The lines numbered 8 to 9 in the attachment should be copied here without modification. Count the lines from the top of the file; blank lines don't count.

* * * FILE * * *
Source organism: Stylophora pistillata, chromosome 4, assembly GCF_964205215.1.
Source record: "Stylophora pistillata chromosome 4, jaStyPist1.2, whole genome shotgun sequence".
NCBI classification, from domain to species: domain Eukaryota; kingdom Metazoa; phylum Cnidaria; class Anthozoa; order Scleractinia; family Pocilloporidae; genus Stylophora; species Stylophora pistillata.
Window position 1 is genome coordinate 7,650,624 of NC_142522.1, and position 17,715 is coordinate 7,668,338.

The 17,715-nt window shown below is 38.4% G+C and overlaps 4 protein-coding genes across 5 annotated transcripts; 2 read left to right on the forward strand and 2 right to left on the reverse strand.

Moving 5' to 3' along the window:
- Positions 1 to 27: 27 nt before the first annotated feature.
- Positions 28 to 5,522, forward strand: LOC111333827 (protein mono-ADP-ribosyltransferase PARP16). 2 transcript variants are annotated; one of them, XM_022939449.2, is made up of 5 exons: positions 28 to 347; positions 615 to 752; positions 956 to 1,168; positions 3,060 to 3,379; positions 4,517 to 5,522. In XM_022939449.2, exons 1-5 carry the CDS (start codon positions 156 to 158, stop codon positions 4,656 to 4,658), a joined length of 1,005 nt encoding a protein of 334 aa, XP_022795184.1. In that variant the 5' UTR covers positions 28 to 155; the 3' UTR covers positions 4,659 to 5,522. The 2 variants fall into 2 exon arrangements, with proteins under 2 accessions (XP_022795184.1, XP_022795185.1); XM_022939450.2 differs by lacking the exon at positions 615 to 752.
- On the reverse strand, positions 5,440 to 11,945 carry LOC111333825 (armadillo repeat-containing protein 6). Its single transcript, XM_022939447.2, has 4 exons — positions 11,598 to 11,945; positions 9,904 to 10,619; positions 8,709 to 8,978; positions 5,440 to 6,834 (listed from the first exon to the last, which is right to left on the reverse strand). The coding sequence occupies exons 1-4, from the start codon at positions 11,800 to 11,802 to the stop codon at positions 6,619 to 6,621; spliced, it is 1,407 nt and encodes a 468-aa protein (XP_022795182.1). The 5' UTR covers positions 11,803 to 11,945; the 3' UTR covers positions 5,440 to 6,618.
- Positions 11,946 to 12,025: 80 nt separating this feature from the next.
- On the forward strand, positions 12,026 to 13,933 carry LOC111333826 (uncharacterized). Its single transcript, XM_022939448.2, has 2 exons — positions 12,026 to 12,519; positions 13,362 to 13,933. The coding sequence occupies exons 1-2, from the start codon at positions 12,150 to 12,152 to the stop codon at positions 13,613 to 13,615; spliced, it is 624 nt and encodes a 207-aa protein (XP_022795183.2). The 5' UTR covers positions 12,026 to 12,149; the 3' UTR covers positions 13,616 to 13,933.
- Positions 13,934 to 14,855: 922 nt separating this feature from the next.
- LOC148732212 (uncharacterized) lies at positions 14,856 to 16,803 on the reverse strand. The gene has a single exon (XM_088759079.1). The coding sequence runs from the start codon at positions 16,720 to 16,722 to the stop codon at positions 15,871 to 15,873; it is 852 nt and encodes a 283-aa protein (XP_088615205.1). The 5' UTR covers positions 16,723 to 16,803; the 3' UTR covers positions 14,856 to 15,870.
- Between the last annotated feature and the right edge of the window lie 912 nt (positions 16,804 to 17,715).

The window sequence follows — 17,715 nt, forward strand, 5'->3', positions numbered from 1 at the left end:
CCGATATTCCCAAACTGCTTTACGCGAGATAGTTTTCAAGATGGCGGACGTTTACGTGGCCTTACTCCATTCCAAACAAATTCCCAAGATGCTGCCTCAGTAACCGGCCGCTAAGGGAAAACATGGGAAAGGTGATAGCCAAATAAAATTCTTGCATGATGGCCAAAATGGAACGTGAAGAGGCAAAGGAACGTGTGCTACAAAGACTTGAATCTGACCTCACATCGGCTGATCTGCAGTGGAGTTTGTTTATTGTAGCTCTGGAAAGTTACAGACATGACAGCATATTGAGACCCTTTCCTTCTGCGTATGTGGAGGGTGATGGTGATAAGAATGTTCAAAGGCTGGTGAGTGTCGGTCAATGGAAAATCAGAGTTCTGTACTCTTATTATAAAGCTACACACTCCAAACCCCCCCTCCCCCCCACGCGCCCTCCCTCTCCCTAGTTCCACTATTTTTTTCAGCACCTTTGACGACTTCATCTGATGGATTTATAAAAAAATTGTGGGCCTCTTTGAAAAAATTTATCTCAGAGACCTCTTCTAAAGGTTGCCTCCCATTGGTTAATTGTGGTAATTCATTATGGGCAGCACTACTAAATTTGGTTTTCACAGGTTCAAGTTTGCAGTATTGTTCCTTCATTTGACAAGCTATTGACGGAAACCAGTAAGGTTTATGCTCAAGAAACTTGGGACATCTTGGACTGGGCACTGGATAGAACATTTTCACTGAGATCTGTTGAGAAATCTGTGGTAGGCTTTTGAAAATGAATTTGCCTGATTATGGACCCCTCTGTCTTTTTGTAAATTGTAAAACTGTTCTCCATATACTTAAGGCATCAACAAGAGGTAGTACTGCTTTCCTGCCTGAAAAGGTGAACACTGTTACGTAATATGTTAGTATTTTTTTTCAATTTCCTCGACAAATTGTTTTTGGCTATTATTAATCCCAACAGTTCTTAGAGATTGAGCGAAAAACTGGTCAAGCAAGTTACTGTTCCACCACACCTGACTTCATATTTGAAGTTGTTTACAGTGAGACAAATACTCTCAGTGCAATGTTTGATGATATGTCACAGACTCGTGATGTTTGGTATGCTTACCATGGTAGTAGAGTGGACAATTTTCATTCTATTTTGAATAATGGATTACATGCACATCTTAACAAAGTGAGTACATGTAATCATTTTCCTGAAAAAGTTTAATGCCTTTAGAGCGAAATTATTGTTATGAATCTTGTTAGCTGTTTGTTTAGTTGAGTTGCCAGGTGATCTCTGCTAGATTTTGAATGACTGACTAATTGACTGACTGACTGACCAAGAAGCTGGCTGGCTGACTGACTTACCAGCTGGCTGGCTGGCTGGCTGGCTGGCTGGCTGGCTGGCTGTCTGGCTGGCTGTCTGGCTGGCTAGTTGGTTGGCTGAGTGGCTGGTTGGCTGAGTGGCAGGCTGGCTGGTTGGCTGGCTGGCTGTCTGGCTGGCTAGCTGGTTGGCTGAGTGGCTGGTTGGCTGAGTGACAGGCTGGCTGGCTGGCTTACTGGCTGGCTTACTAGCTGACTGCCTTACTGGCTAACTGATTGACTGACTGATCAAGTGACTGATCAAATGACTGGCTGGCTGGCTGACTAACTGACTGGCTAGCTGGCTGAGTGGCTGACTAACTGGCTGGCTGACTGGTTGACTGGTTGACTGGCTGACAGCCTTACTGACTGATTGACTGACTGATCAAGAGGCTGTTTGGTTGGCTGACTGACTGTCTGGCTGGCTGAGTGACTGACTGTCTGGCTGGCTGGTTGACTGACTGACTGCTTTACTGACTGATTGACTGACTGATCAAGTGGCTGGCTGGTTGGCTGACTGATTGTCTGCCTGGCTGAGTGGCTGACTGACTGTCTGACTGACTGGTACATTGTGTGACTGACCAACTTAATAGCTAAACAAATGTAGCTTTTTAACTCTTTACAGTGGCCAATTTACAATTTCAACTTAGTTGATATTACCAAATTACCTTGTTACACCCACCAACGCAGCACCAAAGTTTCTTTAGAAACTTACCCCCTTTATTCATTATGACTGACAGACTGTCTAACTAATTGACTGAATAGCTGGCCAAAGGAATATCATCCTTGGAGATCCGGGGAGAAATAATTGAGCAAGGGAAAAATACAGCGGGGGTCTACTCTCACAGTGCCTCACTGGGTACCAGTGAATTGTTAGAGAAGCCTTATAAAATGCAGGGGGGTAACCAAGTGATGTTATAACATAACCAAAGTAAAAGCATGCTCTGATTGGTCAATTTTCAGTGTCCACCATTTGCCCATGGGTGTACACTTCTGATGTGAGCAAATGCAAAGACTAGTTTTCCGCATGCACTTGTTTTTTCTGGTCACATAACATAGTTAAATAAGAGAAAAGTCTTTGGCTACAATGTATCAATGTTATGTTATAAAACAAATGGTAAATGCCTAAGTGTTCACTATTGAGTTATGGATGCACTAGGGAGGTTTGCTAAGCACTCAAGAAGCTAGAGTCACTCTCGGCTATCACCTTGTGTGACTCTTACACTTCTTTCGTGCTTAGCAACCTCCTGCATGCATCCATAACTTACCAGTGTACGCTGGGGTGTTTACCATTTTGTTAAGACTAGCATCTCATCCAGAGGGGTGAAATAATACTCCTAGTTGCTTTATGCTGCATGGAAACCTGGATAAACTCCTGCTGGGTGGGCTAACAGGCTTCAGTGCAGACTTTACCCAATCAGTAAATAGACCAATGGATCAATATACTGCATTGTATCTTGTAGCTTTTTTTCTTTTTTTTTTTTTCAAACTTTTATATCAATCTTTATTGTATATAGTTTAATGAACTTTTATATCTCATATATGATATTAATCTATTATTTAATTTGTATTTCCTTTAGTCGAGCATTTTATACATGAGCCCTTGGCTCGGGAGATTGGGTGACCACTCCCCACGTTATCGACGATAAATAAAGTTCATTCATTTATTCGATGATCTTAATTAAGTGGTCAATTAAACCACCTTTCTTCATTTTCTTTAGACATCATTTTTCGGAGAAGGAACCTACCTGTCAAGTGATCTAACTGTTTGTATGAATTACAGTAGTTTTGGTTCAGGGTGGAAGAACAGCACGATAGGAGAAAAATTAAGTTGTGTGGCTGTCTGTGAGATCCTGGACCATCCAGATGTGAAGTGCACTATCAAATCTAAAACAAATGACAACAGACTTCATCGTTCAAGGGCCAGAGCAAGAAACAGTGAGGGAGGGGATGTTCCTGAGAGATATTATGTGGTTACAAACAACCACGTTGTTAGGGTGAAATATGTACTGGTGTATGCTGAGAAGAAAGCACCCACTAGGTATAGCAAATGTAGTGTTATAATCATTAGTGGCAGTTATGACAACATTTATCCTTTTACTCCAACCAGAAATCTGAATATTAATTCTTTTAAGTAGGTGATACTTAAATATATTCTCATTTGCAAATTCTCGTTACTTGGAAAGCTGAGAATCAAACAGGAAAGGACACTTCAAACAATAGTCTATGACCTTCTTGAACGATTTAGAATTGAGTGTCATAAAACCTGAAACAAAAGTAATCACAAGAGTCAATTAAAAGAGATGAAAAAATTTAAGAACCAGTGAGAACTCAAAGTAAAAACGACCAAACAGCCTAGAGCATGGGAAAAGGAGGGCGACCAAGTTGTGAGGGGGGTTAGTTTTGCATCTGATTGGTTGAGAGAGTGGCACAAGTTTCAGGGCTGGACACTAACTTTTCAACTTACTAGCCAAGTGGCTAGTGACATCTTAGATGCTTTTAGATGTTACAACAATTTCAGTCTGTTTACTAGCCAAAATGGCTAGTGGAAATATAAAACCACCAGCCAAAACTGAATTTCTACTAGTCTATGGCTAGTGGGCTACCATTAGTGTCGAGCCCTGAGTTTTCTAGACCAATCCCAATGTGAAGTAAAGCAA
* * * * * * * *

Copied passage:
- Positions 28 to 5,522, forward strand: LOC111333827 (protein mono-ADP-ribosyltransferase PARP16). 2 transcript variants are annotated; one of them, XM_022939449.2, is made up of 5 exons: positions 28 to 347; positions 615 to 752; positions 956 to 1,168; positions 3,060 to 3,379; positions 4,517 to 5,522. In XM_022939449.2, exons 1-5 carry the CDS (start codon positions 156 to 158, stop codon positions 4,656 to 4,658), a joined length of 1,005 nt encoding a protein of 334 aa, XP_022795184.1. In that variant the 5' UTR covers positions 28 to 155; the 3' UTR covers positions 4,659 to 5,522. The 2 variants fall into 2 exon arrangements, with proteins under 2 accessions (XP_022795184.1, XP_022795185.1); XM_022939450.2 differs by lacking the exon at positions 615 to 752.
- On the reverse strand, positions 5,440 to 11,945 carry LOC111333825 (armadillo repeat-containing protein 6). Its single transcript, XM_022939447.2, has 4 exons — positions 11,598 to 11,945; positions 9,904 to 10,619; positions 8,709 to 8,978; positions 5,440 to 6,834 (listed from the first exon to the last, which is right to left on the reverse strand). The coding sequence occupies exons 1-4, from the start codon at positions 11,800 to 11,802 to the stop codon at positions 6,619 to 6,621; spliced, it is 1,407 nt and encodes a 468-aa protein (XP_022795182.1). The 5' UTR covers positions 11,803 to 11,945; the 3' UTR covers positions 5,440 to 6,618.